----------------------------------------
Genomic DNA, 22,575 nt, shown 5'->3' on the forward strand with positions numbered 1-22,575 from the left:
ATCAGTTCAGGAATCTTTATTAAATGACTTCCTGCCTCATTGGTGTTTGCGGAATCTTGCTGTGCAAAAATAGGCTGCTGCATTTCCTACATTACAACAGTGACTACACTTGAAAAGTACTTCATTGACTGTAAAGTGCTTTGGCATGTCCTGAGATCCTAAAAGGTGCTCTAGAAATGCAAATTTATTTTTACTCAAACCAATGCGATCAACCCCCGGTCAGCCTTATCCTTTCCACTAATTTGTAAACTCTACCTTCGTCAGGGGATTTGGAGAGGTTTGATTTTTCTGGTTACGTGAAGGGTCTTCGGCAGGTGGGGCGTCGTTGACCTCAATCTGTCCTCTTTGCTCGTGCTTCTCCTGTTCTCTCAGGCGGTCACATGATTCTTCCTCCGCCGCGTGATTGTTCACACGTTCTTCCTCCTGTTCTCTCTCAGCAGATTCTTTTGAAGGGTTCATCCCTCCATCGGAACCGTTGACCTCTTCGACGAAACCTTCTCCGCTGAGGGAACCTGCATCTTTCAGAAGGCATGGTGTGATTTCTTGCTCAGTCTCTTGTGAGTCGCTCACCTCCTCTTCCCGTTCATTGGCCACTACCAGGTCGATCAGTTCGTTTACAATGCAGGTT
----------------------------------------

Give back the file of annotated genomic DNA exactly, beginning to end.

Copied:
Genomic DNA, 22,575 nt, shown 5'->3' on the forward strand with positions numbered 1-22,575 from the left:
ATCAGTTCAGGAATCTTTATTAAATGACTTCCTGCCTCATTGGTGTTTGCGGAATCTTGCTGTGCAAAAATAGGCTGCTGCATTTCCTACATTACAACAGTGACTACACTTGAAAAGTACTTCATTGACTGTAAAGTGCTTTGGCATGTCCTGAGATCCTAAAAGGTGCTCTAGAAATGCAAATTTATTTTTACTCAAACCAATGCGATCAACCCCCGGTCAGCCTTATCCTTTCCACTAATTTGTAAACTCTACCTTCGTCAGGGGATTTGGAGAGGTTTGATTTTTCTGGTTACGTGAAGGGTCTTCGGCAGGTGGGGCGTCGTTGACCTCAATCTGTCCTCTTTGCTCGTGCTTCTCCTGTTCTCTCAGGCGGTCACATGATTCTTCCTCCGCCGCGTGATTGTTCACACGTTCTTCCTCCTGTTCTCTCTCAGCAGATTCTTTTGAAGGGTTCATCCCTCCATCGGAACCGTTGACCTCTTCGACGAAACCTTCTCCGCTGAGGGAACCTGCATCTTTCAGAAGGCATGGTGTGATTTCTTGCTCAGTCTCTTGTGAGTCGCTCACCTCCTCTTCCCGTTCATTGGCCACTACCAGGTCGATCAGTTCGTTTACAATGCAGGTT